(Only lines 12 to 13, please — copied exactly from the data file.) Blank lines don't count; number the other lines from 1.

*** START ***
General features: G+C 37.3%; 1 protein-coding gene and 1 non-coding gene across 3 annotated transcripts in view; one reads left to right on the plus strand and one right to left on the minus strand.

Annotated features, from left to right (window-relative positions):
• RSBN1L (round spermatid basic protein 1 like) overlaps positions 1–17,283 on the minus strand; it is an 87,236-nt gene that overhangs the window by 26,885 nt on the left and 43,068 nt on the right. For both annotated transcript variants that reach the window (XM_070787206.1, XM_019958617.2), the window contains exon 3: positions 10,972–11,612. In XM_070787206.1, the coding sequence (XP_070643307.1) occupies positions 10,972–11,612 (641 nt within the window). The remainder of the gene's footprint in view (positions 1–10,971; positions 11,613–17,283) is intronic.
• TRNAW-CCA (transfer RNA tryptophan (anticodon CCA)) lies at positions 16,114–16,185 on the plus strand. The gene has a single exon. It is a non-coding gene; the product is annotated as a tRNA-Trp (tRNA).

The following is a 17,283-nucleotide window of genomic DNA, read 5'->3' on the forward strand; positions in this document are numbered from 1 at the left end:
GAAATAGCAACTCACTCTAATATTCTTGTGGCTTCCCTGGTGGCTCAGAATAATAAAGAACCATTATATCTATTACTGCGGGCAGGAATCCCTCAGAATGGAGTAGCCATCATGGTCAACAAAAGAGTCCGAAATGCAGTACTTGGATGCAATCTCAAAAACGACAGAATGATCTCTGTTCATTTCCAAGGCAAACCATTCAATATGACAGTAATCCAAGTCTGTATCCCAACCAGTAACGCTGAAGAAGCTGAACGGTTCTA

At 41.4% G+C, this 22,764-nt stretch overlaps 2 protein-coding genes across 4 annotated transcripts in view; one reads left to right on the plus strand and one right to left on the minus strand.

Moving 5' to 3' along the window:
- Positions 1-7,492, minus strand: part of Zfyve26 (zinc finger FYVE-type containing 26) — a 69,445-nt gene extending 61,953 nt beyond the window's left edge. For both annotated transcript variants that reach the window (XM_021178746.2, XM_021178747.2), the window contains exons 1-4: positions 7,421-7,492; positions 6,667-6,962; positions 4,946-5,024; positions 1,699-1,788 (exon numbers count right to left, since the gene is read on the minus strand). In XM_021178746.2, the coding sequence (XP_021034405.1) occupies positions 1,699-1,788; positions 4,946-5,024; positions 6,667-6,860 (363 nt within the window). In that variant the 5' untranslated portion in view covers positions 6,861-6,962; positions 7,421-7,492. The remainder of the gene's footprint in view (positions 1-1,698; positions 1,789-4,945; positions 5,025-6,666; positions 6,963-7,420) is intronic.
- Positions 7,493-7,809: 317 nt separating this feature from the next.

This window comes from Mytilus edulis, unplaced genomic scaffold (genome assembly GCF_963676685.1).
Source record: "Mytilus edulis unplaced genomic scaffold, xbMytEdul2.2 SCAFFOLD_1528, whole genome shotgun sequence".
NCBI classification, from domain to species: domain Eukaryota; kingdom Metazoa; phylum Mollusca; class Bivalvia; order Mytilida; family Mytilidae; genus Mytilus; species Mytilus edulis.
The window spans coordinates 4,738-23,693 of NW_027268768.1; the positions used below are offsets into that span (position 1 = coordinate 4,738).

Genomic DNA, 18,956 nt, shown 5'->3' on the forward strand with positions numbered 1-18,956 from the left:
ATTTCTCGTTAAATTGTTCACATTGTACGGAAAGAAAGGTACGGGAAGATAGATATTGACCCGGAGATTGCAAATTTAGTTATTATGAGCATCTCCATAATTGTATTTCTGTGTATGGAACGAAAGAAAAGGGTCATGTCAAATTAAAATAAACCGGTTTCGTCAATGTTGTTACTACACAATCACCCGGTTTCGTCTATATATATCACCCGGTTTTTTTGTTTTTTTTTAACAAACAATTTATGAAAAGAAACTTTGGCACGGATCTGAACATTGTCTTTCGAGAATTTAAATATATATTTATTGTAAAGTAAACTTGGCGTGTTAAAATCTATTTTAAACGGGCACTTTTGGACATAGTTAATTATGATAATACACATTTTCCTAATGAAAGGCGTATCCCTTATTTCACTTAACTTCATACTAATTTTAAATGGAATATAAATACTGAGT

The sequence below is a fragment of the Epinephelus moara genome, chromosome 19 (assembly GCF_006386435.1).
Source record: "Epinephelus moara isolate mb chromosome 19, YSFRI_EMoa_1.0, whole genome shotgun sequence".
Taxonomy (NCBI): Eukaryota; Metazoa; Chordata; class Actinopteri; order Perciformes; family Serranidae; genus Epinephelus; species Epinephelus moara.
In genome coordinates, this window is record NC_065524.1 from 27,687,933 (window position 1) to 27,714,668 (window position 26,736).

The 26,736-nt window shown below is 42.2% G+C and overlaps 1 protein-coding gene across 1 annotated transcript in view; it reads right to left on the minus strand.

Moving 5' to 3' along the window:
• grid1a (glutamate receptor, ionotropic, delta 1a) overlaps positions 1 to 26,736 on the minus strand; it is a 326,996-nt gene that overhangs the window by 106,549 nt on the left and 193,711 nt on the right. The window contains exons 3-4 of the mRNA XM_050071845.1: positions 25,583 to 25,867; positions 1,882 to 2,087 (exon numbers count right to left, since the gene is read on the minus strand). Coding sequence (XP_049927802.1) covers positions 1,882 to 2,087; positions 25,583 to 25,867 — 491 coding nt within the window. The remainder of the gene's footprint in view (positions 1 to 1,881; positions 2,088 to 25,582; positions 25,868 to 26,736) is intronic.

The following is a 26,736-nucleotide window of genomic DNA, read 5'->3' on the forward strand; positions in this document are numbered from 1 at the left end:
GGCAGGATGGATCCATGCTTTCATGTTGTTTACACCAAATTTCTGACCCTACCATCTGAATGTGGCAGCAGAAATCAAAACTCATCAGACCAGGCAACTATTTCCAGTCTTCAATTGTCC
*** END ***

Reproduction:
Source record: "Mytilus edulis unplaced genomic scaffold, xbMytEdul2.2 SCAFFOLD_1528, whole genome shotgun sequence".
NCBI classification, from domain to species: domain Eukaryota; kingdom Metazoa; phylum Mollusca; class Bivalvia; order Mytilida; family Mytilidae; genus Mytilus; species Mytilus edulis.